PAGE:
As that’s clearly not what the author wanted to have happen, I think this book series would be well served to offer a past tense conversion of the books when the final book comes out in 2017. In the future, LucasFilm could use Wendig’s idea to make more money and maybe pave the way, by selling a version of the book in “standard” format in “past tense,” but then offering an “Upgraded” book in “immersive world writing” (or some such terminology) in the “present tense” that Wendig seems to prefer. (Having a couple type editors switch tense for a novel is much faster and easier than the work LucasFilm put into making a 3D version of The Force Awakens after JJ Abrams shot it in 2D.) That would encourage more people to check out these great books.
(For those who love audio books, I would highly recommend you check this out in audio format, as it makes the story SOOO much easier to follow, because you’re more used to hearing stories spoken in present tense than you are reading ones written that way. Additionally, Marc Thompson—who narrated the first Aftermath book—does perhaps an even better job on this one, and, like all Star Wars audio editions, includes sound effects and even music to make the work more immersive.)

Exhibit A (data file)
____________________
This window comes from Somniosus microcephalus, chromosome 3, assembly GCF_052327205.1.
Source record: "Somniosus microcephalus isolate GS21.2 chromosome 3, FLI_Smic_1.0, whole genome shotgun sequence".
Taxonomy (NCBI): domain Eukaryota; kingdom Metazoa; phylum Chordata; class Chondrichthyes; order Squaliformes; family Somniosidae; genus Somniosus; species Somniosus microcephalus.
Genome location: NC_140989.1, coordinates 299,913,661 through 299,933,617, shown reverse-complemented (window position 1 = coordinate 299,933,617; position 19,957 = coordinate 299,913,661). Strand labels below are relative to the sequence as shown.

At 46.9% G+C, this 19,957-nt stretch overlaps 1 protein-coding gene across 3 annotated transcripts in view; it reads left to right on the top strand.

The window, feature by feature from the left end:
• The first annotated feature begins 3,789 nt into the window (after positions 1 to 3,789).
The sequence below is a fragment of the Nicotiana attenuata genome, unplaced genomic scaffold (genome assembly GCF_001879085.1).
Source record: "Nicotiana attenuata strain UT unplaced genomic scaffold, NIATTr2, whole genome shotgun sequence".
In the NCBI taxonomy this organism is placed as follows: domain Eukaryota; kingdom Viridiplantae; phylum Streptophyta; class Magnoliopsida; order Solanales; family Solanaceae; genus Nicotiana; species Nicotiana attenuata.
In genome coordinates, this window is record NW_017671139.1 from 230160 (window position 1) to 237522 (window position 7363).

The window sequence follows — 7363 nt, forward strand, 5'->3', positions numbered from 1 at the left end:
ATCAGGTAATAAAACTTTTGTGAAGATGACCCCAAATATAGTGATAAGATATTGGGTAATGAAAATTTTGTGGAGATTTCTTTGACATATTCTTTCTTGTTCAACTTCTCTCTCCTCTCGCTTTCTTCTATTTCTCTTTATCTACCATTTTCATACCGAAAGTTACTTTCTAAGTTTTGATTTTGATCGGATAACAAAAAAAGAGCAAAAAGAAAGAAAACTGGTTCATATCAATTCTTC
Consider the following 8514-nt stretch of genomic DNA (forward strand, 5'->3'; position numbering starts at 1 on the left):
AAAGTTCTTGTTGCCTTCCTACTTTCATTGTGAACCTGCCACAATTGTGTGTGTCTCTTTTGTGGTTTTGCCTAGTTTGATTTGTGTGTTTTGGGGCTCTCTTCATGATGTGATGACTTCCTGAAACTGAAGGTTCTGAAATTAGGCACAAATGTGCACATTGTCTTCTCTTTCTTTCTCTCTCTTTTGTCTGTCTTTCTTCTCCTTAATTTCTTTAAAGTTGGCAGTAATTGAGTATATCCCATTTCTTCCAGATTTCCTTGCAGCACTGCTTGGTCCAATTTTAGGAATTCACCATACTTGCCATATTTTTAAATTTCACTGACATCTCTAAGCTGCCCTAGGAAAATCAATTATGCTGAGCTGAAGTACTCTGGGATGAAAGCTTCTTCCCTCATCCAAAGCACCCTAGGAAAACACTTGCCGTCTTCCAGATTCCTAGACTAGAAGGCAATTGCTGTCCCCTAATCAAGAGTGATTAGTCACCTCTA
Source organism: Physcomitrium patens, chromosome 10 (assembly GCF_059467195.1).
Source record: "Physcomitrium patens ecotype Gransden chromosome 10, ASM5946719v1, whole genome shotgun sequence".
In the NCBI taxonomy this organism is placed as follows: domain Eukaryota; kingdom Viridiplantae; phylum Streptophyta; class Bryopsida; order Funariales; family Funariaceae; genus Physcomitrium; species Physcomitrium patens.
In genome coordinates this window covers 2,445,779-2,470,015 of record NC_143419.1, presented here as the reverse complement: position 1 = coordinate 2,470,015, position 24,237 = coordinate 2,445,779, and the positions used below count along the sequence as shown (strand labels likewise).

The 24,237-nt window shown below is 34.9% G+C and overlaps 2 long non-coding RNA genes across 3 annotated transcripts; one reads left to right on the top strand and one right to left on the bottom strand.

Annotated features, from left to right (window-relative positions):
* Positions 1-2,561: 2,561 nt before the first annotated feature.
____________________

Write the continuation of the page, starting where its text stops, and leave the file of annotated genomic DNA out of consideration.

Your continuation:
I found the story of Life Debt to be quite a bit more engaging than Aftermath’s was, not just because you’re now prepared for Wendig’s style and pool of characters, but also because you’re beginning to see how all of the characters are interacting with the galaxy as a whole.
With the sequel coming out after the release of The Force Awakens (unlike the original Aftermath), we’re now aware that Temmin Wexley is indeed a named character in that film (albeit in a role that, so far, hasn’t been much more pivotal than that of Wedge Antilles in the original films), which gives us some added incentive to learn more about him. Additionally, Han Solo and Chewbacca have much more defined and substantial roles in this book, as does Leah and Mon Mothma. It makes the blend of old and new characters seem much more well-rounded and further enhances the story arc.
One of the story choices continues to Wendig use that I personally appreciated is that of brief vignettes—or “snapshot” scenes—almost like channel surfing during a commercial break between major story points, showing how a variety of smaller groups of people are surviving between Return of the Jedi and The Force Awakens.